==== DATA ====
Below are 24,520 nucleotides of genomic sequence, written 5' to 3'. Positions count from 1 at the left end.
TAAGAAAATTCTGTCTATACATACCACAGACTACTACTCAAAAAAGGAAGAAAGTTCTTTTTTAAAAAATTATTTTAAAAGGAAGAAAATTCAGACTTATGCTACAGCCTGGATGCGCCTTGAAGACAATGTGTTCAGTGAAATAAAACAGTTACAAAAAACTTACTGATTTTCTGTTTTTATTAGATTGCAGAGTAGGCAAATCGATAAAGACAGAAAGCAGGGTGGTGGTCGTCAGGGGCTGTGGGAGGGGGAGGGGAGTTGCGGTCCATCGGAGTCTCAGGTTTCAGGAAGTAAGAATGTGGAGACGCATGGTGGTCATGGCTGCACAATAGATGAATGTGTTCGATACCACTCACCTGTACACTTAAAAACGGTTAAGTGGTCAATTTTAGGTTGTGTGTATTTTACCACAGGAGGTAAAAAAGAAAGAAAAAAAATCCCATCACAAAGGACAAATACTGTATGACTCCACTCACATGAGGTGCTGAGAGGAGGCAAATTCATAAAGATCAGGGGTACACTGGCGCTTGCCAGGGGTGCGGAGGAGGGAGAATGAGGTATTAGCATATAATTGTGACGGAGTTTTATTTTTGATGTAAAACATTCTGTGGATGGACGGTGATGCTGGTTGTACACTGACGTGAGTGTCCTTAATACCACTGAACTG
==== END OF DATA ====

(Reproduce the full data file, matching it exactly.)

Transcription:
Below are 24,520 nucleotides of genomic sequence, written 5' to 3'. Positions count from 1 at the left end.
TAAGAAAATTCTGTCTATACATACCACAGACTACTACTCAAAAAAGGAAGAAAGTTCTTTTTTAAAAAATTATTTTAAAAGGAAGAAAATTCAGACTTATGCTACAGCCTGGATGCGCCTTGAAGACAATGTGTTCAGTGAAATAAAACAGTTACAAAAAACTTACTGATTTTCTGTTTTTATTAGATTGCAGAGTAGGCAAATCGATAAAGACAGAAAGCAGGGTGGTGGTCGTCAGGGGCTGTGGGAGGGGGAGGGGAGTTGCGGTCCATCGGAGTCTCAGGTTTCAGGAAGTAAGAATGTGGAGACGCATGGTGGTCATGGCTGCACAATAGATGAATGTGTTCGATACCACTCACCTGTACACTTAAAAACGGTTAAGTGGTCAATTTTAGGTTGTGTGTATTTTACCACAGGAGGTAAAAAAGAAAGAAAAAAAATCCCATCACAAAGGACAAATACTGTATGACTCCACTCACATGAGGTGCTGAGAGGAGGCAAATTCATAAAGATCAGGGGTACACTGGCGCTTGCCAGGGGTGCGGAGGAGGGAGAATGAGGTATTAGCATATAATTGTGACGGAGTTTTATTTTTGATGTAAAACATTCTGTGGATGGACGGTGATGCTGGTTGTACACTGACGTGAGTGTCCTTAATACCACTGAACTG